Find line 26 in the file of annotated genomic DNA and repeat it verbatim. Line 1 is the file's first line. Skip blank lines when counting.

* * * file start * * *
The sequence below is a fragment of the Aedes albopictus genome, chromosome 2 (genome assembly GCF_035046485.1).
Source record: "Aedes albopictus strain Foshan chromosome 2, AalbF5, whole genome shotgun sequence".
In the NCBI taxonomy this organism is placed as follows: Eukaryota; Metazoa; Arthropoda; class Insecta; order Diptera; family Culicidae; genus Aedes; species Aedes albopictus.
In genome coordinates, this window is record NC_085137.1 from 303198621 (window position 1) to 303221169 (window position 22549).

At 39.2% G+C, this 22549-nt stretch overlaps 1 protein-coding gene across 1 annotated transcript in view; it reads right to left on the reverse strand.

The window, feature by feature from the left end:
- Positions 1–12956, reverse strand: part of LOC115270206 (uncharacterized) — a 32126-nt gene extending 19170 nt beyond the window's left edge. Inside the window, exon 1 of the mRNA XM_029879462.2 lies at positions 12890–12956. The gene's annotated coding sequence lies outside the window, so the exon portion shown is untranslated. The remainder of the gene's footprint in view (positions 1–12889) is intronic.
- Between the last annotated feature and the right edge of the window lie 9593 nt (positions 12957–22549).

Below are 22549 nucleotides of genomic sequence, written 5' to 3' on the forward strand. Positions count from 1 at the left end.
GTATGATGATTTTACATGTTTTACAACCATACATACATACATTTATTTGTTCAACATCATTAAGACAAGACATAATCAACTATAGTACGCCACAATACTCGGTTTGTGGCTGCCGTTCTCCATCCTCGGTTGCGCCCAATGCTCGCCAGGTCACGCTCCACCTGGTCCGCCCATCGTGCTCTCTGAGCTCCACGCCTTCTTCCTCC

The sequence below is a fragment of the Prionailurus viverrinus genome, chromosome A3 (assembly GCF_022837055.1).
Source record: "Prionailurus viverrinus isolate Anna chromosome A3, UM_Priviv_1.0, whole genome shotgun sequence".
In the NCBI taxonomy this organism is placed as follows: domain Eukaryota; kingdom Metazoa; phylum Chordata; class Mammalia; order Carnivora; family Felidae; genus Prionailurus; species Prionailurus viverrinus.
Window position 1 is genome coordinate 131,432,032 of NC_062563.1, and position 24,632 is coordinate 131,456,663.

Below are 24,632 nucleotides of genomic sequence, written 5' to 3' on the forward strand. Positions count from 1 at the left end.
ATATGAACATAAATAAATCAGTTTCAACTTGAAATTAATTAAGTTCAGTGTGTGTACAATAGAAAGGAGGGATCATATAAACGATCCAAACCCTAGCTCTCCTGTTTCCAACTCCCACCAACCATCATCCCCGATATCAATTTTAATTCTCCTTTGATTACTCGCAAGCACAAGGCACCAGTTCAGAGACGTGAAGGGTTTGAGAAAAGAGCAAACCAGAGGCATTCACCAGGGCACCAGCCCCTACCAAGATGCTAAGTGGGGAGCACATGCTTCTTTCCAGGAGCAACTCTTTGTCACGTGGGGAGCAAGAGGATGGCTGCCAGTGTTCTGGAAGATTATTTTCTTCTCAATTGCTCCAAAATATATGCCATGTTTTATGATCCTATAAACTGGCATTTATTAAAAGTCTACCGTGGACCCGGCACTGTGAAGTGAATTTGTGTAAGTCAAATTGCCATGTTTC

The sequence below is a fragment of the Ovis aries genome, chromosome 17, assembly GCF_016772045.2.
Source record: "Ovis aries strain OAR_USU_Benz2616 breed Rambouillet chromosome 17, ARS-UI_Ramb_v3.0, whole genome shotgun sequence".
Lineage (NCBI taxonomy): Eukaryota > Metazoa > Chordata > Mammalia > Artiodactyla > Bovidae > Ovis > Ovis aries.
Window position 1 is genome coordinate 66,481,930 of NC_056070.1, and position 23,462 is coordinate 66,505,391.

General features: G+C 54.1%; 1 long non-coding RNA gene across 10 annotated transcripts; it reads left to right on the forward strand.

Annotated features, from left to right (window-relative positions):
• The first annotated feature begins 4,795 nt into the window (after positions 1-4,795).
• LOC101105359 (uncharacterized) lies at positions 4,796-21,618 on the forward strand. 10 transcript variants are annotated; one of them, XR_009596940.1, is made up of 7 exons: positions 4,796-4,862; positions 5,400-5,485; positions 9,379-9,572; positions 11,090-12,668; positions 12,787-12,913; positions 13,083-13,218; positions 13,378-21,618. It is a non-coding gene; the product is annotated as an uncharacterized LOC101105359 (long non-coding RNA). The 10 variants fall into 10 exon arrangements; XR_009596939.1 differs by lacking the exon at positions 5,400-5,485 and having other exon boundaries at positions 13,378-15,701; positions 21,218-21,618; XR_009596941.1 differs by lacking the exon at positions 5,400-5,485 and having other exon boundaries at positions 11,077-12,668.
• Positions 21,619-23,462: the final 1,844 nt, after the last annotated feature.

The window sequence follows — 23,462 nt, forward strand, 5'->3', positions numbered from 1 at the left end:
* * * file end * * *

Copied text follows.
The window sequence follows — 23,462 nt, forward strand, 5'->3', positions numbered from 1 at the left end: